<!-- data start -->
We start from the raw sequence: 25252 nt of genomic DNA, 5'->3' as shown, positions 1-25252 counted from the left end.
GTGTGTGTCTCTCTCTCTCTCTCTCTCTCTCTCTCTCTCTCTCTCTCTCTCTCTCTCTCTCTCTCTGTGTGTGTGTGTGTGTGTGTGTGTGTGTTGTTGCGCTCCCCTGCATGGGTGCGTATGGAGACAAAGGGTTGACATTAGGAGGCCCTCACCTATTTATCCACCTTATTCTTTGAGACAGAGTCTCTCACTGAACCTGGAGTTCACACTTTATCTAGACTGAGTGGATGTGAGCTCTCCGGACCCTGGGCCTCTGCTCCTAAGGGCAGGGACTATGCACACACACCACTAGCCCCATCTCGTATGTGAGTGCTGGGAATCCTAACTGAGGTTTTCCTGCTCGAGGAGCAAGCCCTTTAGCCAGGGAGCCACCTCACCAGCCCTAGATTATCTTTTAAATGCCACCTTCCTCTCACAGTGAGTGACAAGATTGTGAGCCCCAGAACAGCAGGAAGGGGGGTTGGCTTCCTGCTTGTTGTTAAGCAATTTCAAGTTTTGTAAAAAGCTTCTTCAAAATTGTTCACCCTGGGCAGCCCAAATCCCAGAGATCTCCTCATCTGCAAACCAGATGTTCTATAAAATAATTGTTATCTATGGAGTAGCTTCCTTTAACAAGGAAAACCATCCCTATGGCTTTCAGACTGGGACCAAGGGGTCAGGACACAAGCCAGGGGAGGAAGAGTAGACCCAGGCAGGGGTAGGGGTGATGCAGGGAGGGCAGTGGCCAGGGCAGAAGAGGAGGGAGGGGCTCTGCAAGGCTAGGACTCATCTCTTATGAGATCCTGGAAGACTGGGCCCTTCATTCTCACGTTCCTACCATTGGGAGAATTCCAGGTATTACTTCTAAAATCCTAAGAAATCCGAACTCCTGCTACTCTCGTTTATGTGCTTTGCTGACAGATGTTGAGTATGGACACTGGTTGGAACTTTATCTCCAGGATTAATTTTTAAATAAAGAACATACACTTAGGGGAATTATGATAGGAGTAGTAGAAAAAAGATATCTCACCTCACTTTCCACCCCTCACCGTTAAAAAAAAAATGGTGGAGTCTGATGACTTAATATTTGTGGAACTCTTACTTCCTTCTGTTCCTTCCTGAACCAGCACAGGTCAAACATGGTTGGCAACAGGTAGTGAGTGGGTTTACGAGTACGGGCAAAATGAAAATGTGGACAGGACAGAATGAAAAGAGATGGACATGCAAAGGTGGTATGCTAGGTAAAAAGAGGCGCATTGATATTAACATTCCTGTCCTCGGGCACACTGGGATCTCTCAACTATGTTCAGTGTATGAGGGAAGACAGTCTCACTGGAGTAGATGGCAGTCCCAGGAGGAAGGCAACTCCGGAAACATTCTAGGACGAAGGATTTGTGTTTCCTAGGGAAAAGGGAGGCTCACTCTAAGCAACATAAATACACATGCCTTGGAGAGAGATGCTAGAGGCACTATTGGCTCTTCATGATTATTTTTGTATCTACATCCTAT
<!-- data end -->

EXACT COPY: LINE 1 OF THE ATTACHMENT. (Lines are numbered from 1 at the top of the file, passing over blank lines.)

We start from the raw sequence: 25252 nt of genomic DNA, 5'->3' as shown, positions 1-25252 counted from the left end.